What does the word
In the last decades of the nineteenth
century, a few cattlemen began driving their herds down to the
Borrego Valley for winter grazing. Among the first were the Helm
brothers, who settled in the Warner Ranch/Montezuma Valley area
in the late 1860s and early 1870s. They came to regard the
valley as their own private domain, and in 1872 are said to have
run off a French sheepherder named Bosque, who dared to
establish a sheep camp at the spring in the lower end of the
By the early 1880s that spring was known
as Borrego Spring. The name— spelled Borego—first appears on a
county map in 1883. It is a misspelling of the Spanish word
borrego which means a yearling lamb. Colloquially it also means
a simpleton, or a fool. It has long been assumed that the spring
was named because of the Desert Bighorn sheep that once watered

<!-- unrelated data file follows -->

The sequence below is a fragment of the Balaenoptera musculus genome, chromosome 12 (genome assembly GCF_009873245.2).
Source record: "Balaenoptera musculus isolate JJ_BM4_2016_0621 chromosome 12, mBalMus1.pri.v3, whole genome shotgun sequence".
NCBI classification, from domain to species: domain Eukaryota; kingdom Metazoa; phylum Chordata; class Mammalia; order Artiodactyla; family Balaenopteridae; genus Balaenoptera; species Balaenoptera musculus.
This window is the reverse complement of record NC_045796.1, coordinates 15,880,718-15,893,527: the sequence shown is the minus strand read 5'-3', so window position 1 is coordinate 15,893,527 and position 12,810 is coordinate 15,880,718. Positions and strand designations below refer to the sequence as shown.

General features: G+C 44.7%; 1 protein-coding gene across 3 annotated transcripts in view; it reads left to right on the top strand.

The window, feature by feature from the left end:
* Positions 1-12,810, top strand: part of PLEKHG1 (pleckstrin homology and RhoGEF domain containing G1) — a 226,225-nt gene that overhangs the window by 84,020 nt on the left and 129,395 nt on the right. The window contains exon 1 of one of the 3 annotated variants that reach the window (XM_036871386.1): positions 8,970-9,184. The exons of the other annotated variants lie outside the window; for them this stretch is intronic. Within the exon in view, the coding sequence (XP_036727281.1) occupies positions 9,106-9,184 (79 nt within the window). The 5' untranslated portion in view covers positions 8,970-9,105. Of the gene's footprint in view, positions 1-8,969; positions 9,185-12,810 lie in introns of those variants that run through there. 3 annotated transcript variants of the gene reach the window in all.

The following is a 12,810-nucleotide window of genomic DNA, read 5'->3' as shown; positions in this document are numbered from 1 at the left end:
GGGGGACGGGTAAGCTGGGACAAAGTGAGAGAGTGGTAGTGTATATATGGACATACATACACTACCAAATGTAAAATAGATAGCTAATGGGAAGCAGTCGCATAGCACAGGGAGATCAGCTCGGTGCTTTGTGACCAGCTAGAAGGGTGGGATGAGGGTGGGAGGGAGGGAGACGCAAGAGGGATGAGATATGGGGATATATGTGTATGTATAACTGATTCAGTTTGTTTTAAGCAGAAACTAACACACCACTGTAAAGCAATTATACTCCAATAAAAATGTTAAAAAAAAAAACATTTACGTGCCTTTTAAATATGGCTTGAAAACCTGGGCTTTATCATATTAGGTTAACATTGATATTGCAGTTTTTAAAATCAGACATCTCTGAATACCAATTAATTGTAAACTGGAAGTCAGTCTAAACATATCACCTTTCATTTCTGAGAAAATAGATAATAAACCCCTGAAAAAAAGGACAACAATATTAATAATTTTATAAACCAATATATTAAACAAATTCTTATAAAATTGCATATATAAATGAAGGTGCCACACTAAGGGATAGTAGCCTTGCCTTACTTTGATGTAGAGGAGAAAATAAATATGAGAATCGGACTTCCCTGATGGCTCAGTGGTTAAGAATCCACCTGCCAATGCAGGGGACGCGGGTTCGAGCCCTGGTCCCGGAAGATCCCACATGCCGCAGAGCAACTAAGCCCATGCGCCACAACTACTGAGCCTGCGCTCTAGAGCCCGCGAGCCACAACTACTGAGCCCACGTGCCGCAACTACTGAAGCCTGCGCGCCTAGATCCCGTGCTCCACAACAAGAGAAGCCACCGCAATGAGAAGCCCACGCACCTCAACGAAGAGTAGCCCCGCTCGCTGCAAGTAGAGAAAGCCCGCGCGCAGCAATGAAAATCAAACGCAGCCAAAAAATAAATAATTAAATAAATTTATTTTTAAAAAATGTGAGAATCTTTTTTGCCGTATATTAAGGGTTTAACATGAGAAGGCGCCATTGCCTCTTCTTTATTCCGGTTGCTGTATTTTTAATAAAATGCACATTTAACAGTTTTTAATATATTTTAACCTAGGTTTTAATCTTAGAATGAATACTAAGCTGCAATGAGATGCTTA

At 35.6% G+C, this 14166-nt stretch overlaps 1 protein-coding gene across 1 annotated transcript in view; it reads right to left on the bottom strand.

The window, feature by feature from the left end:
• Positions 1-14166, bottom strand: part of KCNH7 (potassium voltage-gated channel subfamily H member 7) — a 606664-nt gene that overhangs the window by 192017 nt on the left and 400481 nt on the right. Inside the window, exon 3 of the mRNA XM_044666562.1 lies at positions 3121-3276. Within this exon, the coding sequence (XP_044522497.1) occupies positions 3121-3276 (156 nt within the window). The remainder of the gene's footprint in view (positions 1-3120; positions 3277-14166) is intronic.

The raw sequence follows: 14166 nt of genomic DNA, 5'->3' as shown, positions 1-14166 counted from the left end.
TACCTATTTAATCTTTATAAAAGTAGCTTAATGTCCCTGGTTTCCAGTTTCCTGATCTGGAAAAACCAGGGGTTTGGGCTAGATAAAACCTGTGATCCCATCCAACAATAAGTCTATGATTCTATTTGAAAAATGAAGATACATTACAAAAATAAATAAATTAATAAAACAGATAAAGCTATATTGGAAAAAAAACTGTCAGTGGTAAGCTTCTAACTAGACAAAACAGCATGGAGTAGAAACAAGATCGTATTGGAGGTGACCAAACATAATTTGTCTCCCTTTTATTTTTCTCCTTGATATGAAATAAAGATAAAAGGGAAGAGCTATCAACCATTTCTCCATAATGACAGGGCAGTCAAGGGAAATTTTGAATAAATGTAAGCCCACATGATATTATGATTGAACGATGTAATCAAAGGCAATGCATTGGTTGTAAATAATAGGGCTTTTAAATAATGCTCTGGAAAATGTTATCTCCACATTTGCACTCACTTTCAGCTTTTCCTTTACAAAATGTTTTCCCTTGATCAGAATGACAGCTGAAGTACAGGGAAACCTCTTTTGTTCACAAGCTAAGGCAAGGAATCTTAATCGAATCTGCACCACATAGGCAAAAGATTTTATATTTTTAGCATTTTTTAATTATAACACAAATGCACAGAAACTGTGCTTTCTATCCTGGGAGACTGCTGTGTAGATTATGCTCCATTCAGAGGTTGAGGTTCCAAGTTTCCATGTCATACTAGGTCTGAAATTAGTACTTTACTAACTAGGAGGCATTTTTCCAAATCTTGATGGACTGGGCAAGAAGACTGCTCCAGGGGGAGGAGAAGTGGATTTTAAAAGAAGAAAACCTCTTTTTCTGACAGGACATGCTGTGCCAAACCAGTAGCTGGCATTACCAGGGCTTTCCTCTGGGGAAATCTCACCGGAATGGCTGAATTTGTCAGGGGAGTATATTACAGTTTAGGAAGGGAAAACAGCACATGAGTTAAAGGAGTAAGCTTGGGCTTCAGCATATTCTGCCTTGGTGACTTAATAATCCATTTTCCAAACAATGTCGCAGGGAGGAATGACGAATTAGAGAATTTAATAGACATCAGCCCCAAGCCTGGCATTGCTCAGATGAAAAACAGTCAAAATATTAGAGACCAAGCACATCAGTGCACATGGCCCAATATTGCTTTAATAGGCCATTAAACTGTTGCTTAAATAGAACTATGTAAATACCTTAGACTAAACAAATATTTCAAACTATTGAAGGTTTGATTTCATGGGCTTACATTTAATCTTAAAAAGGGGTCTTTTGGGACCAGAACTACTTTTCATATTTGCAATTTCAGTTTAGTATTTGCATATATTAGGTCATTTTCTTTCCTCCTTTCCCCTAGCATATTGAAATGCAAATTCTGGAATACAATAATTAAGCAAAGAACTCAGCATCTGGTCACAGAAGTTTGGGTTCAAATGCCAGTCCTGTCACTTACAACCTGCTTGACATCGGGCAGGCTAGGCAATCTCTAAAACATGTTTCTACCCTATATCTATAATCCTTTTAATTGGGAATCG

there, but the term borrego originally refered to domestic, not wild sheep.
More likely then, Borrego Spring was named because of the
sheepherders (not necessarily Bosque alone) who watered their
flocks there in the late 19th Century.
In present day Borrego Springs, the word
Borrego is widely used to refer to the Desert Bighorn
sheep that live in the surrounding mountains. So the word
Borrego has evolved since the beginning, first to
mean domestic sheep or lamb, and is now understood to mean the
wild sheep, and more specifically the rams, the male sheep, with
the massive curled horns.
WIld Desert Bighorn sheep are often seen
in Anza-Borrego Desert State Park, sometimes along the Palm
Canyon Trail near the park campground, and sometimes in the
DeAnza Country Club area. But sightings are inconsistent;
sheep may be a common sight in an area for a month or more and
then not seen for long periods.
It is always a special thrill to see
Desert Bighorn Sheep when hiking in Anza-Borrego Desert State
Park, but it is very difficult to predict where they will be.
So just count youself as lucky if you do spot some.
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